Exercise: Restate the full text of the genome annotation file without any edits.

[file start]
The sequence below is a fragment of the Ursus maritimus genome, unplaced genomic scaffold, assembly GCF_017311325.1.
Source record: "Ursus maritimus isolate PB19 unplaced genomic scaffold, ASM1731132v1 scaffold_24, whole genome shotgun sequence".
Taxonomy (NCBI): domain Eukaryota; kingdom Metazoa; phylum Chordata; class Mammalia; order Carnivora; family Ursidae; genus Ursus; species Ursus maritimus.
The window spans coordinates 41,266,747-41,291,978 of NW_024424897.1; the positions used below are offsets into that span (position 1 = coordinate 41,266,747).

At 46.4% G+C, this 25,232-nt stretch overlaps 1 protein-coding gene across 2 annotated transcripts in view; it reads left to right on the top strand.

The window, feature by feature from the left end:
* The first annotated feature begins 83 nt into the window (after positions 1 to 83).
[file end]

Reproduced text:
The sequence below is a fragment of the Ursus maritimus genome, unplaced genomic scaffold, assembly GCF_017311325.1.
Source record: "Ursus maritimus isolate PB19 unplaced genomic scaffold, ASM1731132v1 scaffold_24, whole genome shotgun sequence".
Taxonomy (NCBI): domain Eukaryota; kingdom Metazoa; phylum Chordata; class Mammalia; order Carnivora; family Ursidae; genus Ursus; species Ursus maritimus.
The window spans coordinates 41,266,747-41,291,978 of NW_024424897.1; the positions used below are offsets into that span (position 1 = coordinate 41,266,747).

At 46.4% G+C, this 25,232-nt stretch overlaps 1 protein-coding gene across 2 annotated transcripts in view; it reads left to right on the top strand.

The window, feature by feature from the left end:
* The first annotated feature begins 83 nt into the window (after positions 1 to 83).